I made my own homemade sunscreen after finding out that the one I bought at the store had weird ingredients in it.
I didn’t exactly want these to be absorbed into my skin (yes, even despite it being cruelty-free). This recipe was adapted from several different recipes and was my first time making my own sunscreen.
Welcome to my homemade sunscreen recipe without zinc oxide! With just seven ingredients and seven easy steps you can be on your way to enjoying the sun without getting burned!
Homemade Sunscreen Recipe without Zinc Oxide
1/4 cup shea butter
1/4 cup coconut oil
1/8 cup avocado oil
2 tbsp. beeswax granules
1 tsp. carrot seed oil
1 tsp. red raspberry seed oil
Any essential oils you want to scent it (trust me, you’re going to want to scent it) I used lavender but you can use whatever you want.
Update Note: Readers have commented that citrus essential oils are photosensitive, so you may want to avoid these!
So How Do You Make It?
In a saucepan, put the shea butter, coconut oil, avocado oil, and beeswax in over medium heat. You’re on your way to having great homemade sunscreen!
Let all of these ingredients melt together, stirring occasionally. The beeswax will be the last thing to melt.
After everything is melted, pull the pan off the heat and let it sit until it cools down to room temperature. It’ll look something like this once it’s cooled:
Put the whole thing in the fridge for 15-45 minutes. You want it to set up a bit but not be too firm!
Remove pan from the fridge and add the carrot seed oil, red raspberry seed oil, and your essential oils if you want to scent it (I used about 20 drops of lavender in mine). Then stir! You can use a regular spoon for this, it doesn’t matter. When you first start to whip it, it’ll look a little lumpy:
Keep whipping for about two minutes or until smooth. The mixture should look something like this when you are finished:
Find an appropriate sized jar or container for your homemade sunscreen (whatever you’d prefer to keep your sunscreen in) and scoop the mixture in. Walaah! You are done. I used an old honey jar for mine:
Note that this doesn’t make that much homemade sunscreen. This jar is pretty small. You may want to double the recipe if you are planning on sharing this or using it a lot. For me, I didn’t want to make a ton because I wasn’t sure how it’d turn out. Now, I’d happily make another batch!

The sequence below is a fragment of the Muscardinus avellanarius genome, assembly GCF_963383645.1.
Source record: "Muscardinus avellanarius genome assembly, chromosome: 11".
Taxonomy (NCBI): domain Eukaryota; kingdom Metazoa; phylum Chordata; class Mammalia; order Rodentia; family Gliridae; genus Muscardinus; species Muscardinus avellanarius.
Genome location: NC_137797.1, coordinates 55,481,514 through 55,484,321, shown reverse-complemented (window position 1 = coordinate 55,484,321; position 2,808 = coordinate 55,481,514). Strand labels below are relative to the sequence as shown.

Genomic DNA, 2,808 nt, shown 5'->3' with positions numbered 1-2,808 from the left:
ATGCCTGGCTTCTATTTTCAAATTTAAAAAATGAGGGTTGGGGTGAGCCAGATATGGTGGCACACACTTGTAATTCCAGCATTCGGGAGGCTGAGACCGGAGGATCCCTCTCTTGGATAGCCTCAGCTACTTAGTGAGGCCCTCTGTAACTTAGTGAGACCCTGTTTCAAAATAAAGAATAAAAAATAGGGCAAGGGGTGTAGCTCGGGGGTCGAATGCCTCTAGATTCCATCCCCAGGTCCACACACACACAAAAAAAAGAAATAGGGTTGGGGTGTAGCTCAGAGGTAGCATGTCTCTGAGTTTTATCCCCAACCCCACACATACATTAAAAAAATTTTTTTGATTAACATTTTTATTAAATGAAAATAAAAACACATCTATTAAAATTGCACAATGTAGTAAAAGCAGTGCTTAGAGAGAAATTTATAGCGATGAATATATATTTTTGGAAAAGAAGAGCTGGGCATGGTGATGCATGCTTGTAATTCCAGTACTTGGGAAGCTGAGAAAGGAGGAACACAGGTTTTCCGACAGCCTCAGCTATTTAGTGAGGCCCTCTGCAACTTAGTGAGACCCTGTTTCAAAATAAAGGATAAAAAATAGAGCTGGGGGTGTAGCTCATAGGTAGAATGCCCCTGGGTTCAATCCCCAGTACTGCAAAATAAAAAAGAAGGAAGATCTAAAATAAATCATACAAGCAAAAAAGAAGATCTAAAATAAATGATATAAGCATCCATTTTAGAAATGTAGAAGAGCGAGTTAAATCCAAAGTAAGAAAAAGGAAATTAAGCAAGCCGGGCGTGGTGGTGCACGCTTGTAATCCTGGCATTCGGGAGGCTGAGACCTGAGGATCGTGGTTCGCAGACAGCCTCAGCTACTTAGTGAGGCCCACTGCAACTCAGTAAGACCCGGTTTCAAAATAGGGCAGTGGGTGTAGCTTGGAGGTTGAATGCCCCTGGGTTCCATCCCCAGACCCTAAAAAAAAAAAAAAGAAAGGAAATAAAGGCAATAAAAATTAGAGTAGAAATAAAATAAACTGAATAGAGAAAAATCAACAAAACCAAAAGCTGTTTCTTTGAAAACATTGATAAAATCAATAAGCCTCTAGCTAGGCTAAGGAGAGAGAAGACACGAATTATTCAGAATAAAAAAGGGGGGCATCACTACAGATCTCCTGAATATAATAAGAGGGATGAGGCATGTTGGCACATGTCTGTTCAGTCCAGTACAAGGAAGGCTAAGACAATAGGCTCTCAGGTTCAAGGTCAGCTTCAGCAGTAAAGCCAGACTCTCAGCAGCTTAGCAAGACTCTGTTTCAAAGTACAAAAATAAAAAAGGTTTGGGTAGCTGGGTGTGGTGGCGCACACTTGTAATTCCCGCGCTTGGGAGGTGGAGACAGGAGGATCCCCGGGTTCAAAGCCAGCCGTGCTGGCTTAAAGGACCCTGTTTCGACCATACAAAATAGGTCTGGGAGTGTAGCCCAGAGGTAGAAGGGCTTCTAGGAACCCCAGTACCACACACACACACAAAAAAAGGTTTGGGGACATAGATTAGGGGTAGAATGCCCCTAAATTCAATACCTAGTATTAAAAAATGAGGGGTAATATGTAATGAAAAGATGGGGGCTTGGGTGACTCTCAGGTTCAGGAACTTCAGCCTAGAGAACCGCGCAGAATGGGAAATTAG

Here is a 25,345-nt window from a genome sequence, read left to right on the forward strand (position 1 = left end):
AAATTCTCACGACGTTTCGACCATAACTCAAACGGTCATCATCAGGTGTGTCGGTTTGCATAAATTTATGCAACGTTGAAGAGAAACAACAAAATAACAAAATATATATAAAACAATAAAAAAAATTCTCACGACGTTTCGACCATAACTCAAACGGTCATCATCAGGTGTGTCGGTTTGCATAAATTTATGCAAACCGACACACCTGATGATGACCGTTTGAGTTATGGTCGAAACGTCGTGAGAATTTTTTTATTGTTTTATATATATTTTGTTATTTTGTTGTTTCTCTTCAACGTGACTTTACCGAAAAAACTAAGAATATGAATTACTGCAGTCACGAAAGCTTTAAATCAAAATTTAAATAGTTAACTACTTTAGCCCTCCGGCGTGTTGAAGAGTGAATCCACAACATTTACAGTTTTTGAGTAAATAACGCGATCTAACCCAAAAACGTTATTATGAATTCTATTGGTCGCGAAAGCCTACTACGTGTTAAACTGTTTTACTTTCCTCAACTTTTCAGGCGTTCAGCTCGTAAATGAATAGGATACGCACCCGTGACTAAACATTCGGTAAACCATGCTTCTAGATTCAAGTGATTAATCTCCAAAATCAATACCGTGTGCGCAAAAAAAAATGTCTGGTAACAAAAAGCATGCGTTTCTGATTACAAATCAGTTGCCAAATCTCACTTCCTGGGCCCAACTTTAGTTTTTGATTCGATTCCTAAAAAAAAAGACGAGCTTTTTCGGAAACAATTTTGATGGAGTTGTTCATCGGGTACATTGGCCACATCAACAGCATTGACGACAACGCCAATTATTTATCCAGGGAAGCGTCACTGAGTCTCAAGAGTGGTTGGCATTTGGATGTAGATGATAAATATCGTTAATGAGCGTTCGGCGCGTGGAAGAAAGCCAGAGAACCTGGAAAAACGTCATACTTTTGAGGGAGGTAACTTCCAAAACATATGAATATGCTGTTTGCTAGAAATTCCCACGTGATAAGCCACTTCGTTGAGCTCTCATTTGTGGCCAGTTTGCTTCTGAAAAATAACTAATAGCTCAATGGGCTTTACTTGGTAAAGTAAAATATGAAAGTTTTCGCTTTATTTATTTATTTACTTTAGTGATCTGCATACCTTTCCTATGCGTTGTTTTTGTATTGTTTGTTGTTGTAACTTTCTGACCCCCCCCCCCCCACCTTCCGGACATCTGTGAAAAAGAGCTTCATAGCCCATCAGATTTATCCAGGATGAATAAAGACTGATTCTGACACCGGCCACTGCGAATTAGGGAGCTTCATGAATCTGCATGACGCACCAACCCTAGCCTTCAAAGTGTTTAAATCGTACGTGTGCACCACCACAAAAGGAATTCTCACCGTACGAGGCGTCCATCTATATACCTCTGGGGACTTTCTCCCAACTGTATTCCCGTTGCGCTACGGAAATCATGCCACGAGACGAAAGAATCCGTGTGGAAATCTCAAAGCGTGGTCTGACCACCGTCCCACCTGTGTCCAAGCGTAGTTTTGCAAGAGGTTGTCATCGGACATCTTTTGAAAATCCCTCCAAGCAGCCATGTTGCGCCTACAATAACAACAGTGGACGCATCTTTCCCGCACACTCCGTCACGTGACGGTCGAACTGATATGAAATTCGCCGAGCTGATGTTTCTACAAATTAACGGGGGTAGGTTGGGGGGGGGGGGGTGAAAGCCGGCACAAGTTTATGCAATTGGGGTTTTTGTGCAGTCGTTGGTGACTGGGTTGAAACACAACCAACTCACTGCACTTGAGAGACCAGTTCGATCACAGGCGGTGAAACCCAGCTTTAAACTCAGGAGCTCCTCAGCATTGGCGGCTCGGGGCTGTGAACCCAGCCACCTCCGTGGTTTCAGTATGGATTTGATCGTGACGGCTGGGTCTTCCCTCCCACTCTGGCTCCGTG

These are the amounts of the SPF in all the ingredients used:
Coconut oil: SPF 5
Shea butter: SPF 5
Red raspberry seed oil: SPF 25-50
Carrot seed oil: SPF 35-40
Avocado oil: SPF 7
Also just FYI, I had to order the beeswax, red raspberry seed oil, and carrot seed oil online. I couldn’t find these at my local stores.
I was able to find the shea butter at the supermarket and of course, I already had the essential oils, avocado oil, and coconut oil on hand. All of these ingredients are a little pricey but the good news is that there will be enough for you to make batches and batches of homemade sunscreen to come.
When I finished it, despite the essential oils, all I could smell was the carrot seed oil. It was an overpowering, strange smell. But, I applied the sunscreen to my arms and face today and Ian smelled my face and said all he could smell was lavender. Hm? Well, okay. If you say so. The man approves. It smells nice.
So why shouldn’t you just go to the store and buy cruelty-free sunscreen? Well sure, you can do this. For me, I find joy in making things for myself because then I know exactly what’s in it as well as how it’s been made.
Plus, while some sunscreens have nice ingredients that are safe, the majority of them do not, in case you were wondering. The other thing is that if you buy a nice sunscreen, it’s probably going to be expensive, especially if you keep buying it over time.
Protecting your skin is important, but it shouldn’t have to cost a fortune. It’s more economical to buy ingredients that you can use over and over again to make your own homemade sunscreen.
A Note on Zinc Oxide
Almost all of the recipes I found online included zinc oxide as one of the ingredients for homemade sunscreen. All of these recipes cautioned the user about not breathing in the particles of zinc oxide.
I was confused by this. If I don’t want to breathe it in on accident, why would I want it touching my skin? It looks sketchy to me, and I didn’t want to use it in my homemade sunscreen. I would encourage you not to either.
I’ve recently found that some conventional sunscreens contain nanoparticles of zinc oxide which can be absorbed into the bloodstream. Scary?
Update to this post: I’ve been using this sunscreen for about a year now and not once been burned. It’s fabulous! I have also found that it loses its potency not long after that time, so I wouldn’t keep it for more than one year.
Happy homemade sunscreen making! 🙂